Group I: Conventional Syringe irrigation with Manual Agitation: In this group samples were irrigated with positive pressure irrigation using 25 mm, 30 gauge side vented needle, the syringe being placed 2 mm short of the working length, and 1 ml of ICS was delivered for a period of 30 s by moving the syringe up and down in the canal. This method of activation creates the hydrodynamic activation of the irrigant and reduces the chance of apical extrusion [14].

Group II: Sonic activation group: After the ICS was delivered by positive pressure irrigation at 2 mm from the working length, activation was done using Endoactivator [α] set at 10,000 cycles per minute with a 25/.04 tip inserted 2 mm short of working length for 30 sec.

Group III: Ultrasonic activation group: Ultrasonic activation was performed using a stainless steel, noncutting, and ultrasonic Irri Safe size 20 file mounted on a Suprasson Newtron XS ultrasonic unit [β]. After the delivery of ICS into the canal the file was inserted passively 2 mm short of the working length and was activated for a period of 30 seconds using a power setting of five.

Group IV: Irrigant activation with Reciprocating motion: In this method after ICS was delivered into the canal, 25/.02 RACE file was used with ES-100 endomotor in reciprocation motion (back and forth movement) till the working length for 30 seconds. This novel reciprocating motion uses a large counter clockwise rotation and a smaller clockwise rotation that resembles a safe reverse “balance force” manual motion. During reciprocation movement file gradually follows the canal and simultaneously carries the irrigant into continuously tapering funnel shaped canal.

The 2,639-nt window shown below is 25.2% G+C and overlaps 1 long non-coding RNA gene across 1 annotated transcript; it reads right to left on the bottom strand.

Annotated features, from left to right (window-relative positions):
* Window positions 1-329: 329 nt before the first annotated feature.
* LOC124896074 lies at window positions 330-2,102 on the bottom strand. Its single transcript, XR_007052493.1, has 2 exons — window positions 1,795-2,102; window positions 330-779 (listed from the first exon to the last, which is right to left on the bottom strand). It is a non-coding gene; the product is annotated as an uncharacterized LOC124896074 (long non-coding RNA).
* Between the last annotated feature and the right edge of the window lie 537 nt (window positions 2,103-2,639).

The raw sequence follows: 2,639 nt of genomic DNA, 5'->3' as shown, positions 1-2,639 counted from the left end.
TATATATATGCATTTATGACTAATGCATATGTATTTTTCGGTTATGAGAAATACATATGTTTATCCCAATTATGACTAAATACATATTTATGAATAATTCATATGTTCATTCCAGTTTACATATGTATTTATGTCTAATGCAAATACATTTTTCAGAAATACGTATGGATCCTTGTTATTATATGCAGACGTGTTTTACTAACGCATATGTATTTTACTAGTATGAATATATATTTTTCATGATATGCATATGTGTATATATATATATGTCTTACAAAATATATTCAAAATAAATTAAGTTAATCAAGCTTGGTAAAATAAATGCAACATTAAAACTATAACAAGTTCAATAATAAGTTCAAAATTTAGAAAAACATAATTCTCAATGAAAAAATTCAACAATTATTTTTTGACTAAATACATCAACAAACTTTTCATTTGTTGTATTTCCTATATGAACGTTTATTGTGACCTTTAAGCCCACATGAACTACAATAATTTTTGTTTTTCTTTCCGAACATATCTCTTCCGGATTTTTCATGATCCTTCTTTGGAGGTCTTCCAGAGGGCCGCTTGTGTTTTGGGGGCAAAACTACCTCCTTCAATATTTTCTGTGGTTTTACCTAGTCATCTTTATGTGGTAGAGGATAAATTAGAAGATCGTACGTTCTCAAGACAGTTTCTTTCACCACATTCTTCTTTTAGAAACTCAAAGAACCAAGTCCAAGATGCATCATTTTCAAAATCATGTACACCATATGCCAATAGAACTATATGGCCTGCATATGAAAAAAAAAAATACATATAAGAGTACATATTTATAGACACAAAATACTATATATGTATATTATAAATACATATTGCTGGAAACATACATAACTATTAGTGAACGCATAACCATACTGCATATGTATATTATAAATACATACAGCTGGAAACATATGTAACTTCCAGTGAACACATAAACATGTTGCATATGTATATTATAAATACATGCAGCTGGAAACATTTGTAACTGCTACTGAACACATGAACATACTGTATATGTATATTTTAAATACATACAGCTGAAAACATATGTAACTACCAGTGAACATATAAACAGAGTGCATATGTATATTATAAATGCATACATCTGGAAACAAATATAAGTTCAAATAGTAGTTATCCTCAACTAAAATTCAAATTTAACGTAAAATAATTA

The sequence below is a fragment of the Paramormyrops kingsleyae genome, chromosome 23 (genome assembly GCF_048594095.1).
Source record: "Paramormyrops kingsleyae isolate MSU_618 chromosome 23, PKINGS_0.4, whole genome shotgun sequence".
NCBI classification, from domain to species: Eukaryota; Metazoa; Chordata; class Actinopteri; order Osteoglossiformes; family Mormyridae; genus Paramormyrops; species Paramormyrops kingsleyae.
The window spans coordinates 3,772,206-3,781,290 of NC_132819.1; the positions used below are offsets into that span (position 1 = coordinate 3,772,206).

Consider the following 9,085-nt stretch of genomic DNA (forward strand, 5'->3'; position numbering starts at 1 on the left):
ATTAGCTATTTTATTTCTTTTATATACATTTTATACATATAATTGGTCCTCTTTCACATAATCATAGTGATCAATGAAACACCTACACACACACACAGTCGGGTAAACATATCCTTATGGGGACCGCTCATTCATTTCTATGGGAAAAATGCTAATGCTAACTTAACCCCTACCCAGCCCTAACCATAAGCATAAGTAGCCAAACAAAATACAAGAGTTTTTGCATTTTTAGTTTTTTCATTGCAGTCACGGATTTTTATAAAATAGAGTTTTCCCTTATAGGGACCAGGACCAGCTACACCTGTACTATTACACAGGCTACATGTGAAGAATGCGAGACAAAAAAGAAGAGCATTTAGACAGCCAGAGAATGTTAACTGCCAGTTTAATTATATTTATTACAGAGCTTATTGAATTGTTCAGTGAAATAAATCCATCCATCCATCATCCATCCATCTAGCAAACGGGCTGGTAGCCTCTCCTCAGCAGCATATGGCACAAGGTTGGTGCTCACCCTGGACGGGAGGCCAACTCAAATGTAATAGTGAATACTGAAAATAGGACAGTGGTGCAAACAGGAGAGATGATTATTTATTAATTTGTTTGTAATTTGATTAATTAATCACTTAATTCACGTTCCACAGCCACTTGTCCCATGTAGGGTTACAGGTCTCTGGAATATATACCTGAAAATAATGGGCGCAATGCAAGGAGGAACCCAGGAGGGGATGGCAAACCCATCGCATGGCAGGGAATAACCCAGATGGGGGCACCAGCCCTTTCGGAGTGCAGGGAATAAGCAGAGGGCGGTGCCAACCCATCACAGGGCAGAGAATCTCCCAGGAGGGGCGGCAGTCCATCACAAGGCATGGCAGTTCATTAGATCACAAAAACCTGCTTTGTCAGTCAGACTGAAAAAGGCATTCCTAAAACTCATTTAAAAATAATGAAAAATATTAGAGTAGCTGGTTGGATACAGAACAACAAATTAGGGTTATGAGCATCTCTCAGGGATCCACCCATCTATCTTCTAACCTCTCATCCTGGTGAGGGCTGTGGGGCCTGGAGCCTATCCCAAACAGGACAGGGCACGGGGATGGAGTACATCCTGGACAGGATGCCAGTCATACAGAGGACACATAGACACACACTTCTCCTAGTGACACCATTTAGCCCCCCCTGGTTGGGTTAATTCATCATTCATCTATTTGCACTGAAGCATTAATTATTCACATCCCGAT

[α] DentsplyMaillefer

[β] Satelec Aceton Group

Evaluation Criteria

All the specimens were observed under stereomicroscope at 30X magnification with eye piece lense 10X and objective lense 3X and feild size of 6.57 mm for evaluation of irrigant penetration [Table/Fig-2]. Samples were scored on the basis of penetration of ICS up to the working length and into simulated lateral canals [6] [Table/Fig-3].

Stereomicroscopic pictures of samples: Group I (Conventional syringe activation); Group II (Sonic activation); Group III (Ultrasonic); and Group IV (Reciprocation)

Scoring criteria for evaluation of Irrigant Penatration

Scoring criteriaWorking lengthLateral canals
PresentIf penetration till working lengthIf penetration >50%
AbsentNo penetrationIf penetration < 50%

Scoring was performed at all the three levels independently. A total of 360 lateral canals per group (90 lateral canals at each level that is at 2mm, 4mm and 6 mm from the apex) were assessed. All samples were scored by two trained evaluators who were blinded for group assignment pertaining to each sample.

Statistical Analysis

All the analysis was done using SPSS version 18. A p-value of <0.05 was considered statistically significant. Comparison of irrigant penetration among the study groups was done using Chi-square test [Table/Fig 4].

Satistical evaluation of groups for irrigant penetration. p-value of < 0.05 was considered as statistically significant

Working LengthAbsent640.0%0.0%0.0%0.0%0.004; Sig
6mmAbsent1446.6%0.0%0.0%0.0%<0.001; Sig
4mmAbsent2273.3%1240.0%0.0%310.0%<0.001; Sig
2mmAbsent30100.0%1653.3%0.0%620.0%<0.001; Sig


ICS penetration upto working length and into lateral canals at 2mm, 4mm and 6mm depth when activated by different methods (Group I conventional, Group II sonic, Group III ultrasonic and Group IV reciprocation) were evaluated. A p-value of < 0.05 was considered as statistically significant.